Friday, 27 September 2013

Ah, La Rochelle !

The wind was weak and our 50 mile trek south had to be put on hold.  La Rochelle was only 10 miles north of the mouth of the Charente river, but it was officially closed to visitors in preparation for the Grand Pavois, the largest in-water boat show in Europe.  But we had heard via “dockside radio” (boatyard gossip) that they would grudgingly accept visitors for 1 night if you simply showed up and acted innocent.  As this approach was in complete harmony with Patrick’s life philosophy (e.g., it’s always easier to get forgiveness than permission) off we went.

The entrance to the old port of La Rochelle (at very low tide.)
We had visited La Rochelle by road once before, but it was just for a lunchtime stop on the way somewhere and we only visited the port area, which is, in itself, quite impressive.  This time, we took time to wander through the streets of the large old town area, and we fell head-over- heels in love.  The town is a labyrinth of old stone galleries and arcades, a reminder of its mercantile past where vendors would hawk their wares under the stone archways, protected from the sun and rain.  The vendors have been replaced by chic boutiques to rival Paris (many of the same boutiques, in fact, including the Mecca of high-brow, ready-to-wear clothing stores, The Galeries Lafayette.)   The old stone backdrop is highlighted with palm trees and maritime pines that add a certain Mediterranean ambiance.  

One of the many gates into the old town of La Rochelle.

Miles and miles of arcades and galleries.

Old town seen through the forest of masts in the port area.

Tears welled up when I saw this happy reminder of my parisian past...
Patrick’s eyes were all a-twinkle and his heart rate soared when we stumbled onto the farmer’s market.  When we first started sailing alone together, my biggest fear was getting into a rough situation where we wouldn’t be able to handle the boat.  Patrick’s biggest fear was that we wouldn’t eat well.  After almost 4 months at sea now, he has conquered his fears, and discoveries such as the market at La Rochelle have led him to utter the phrase, unthinkable a few months earlier, “We eat better on the boat than at home!”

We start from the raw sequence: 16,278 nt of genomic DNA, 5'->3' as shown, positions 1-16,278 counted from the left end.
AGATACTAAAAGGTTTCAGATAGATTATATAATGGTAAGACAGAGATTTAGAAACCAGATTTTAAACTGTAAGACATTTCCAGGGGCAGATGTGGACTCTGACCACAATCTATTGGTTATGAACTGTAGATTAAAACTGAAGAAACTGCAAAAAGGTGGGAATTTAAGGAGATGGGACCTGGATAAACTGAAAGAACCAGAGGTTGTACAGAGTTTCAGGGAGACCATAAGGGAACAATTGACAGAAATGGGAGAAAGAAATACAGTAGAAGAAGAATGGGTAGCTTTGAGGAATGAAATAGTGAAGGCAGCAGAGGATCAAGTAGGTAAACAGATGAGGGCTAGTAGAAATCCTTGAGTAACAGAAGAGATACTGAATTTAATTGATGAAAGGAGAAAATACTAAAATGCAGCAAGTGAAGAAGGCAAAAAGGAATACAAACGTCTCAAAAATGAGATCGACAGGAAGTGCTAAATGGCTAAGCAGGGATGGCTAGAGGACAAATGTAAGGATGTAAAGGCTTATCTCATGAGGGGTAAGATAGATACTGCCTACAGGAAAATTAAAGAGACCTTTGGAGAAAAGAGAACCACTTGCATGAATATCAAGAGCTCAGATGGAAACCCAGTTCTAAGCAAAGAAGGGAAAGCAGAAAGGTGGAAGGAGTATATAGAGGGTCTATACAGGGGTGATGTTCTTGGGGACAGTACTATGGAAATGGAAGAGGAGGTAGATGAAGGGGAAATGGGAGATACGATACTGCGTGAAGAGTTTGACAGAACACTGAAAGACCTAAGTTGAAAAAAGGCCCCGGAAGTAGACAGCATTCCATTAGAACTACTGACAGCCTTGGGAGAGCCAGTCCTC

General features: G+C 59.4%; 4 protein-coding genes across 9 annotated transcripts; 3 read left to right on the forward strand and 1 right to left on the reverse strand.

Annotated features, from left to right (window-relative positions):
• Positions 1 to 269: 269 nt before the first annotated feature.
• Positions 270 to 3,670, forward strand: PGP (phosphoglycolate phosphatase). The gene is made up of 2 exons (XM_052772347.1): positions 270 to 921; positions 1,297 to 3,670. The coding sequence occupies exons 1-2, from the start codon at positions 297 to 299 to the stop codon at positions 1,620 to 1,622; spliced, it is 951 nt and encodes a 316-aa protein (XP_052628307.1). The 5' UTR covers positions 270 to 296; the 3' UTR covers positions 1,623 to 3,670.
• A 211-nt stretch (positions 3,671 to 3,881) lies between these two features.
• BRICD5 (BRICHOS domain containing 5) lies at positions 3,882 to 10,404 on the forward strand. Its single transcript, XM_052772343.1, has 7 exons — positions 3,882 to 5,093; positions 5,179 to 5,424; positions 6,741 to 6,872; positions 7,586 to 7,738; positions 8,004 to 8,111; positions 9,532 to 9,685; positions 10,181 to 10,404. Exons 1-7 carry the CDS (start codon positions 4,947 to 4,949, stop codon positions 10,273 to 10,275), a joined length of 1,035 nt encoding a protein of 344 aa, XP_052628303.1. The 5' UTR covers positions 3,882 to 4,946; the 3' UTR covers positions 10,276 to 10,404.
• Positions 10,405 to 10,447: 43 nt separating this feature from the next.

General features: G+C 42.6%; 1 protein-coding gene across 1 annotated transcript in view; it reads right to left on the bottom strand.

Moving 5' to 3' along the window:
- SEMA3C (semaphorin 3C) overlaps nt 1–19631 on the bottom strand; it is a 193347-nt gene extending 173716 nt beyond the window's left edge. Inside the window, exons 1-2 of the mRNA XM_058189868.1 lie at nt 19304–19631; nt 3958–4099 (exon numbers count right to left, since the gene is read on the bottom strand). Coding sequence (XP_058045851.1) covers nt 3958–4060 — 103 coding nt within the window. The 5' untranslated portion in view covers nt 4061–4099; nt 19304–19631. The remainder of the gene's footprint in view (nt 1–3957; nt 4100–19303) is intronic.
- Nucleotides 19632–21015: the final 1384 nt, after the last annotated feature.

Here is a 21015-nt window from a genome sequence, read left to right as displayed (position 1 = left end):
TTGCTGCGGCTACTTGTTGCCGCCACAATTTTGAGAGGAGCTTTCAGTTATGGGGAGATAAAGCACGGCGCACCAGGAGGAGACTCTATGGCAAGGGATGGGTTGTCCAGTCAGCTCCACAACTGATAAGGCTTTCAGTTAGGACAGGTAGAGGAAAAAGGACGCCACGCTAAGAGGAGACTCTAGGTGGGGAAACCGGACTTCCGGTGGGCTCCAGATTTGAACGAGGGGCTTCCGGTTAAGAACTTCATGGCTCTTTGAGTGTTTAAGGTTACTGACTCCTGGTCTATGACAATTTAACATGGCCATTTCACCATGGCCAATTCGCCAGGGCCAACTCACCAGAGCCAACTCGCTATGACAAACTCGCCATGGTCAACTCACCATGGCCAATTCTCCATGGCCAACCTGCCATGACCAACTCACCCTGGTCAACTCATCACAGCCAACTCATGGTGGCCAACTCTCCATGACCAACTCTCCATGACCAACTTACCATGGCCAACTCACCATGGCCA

The La Rochelle market.

Cafes and shops around the market area.

The esplanade area of the market.

We settled in for lunch at a little bistro near the market and struck up a conversation with the owner, who happened to be Breton and had lived in Vannes for some time.  Patrick told him we were having fantasies of moving to La Rochelle but that it was probably too expensive.  The owner remarked that the housing prices between the old town of Vannes and La Rochelle were comparable, and the fantasy started taking root, if not in reality, then at least in possibility.  

The new port area (Les Minimes) is one of the largest pleasure-craft ports in France, with 3700 places for yachts of all sizes.  There are literally miles of ship chandlers and other boat-related services all around the port area.  It was so huge that I didn’t take a photo… boats and masts stretch out as far as the eye can see.  They are currently undertaking an expansion to include (I think they said) more than 1000 new places.  The port used to have a 15 year waiting list, but with this new expansion, all those on the waiting list will now be placed, and the new waiting list is only ½ that of Vannes.  We took the plunge and put our names on the waiting list with a 12 meter boat.  It doesn’t cost anything to dream! 

But alas, our one night came and went too fast, and with good winds and warm weather, we headed to Royan at the mouth of the Gironde river.  Royan is a nice, once-chic seaside retreat with a long beach and boardwalk that was accidentally bombed during the war, sparing only a few of the belle-époque houses along the waterfront.  After the war, the town was chosen as one of several to be handed over to a committee of architects and urban planners to build “the city of tomorrow”.  This was apparently a roaring success and the town today positively screams 1950s.  Two of the treasured landmarks from this period are the saddle-back cathedral and the market in the form of an overturned seashell.  After the old stones, palms and pines of La Rochelle, it was hard to get too excited by either.  But we appreciated the many miles of bike paths along the cliff-side drives and even swam in the muddy waters of the Gironde.  Time to start the trek north.

The saddle-back cathedral.
The Royan market of "tomorrow".

Inside the Royan market.

Great bike trails along the shore more than make up for the 1950s plastic chintz of the town.